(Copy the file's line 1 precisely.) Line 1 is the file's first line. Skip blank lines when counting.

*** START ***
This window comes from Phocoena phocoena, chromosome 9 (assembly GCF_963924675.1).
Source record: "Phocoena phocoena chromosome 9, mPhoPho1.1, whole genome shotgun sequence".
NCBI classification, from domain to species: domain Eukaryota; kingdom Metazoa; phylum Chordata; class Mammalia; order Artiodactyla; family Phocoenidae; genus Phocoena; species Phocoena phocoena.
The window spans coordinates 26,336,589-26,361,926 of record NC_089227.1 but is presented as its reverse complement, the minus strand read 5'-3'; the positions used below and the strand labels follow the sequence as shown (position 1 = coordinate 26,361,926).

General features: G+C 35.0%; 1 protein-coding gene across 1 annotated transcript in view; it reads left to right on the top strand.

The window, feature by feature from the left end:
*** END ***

This window comes from Phocoena phocoena, chromosome 9 (assembly GCF_963924675.1).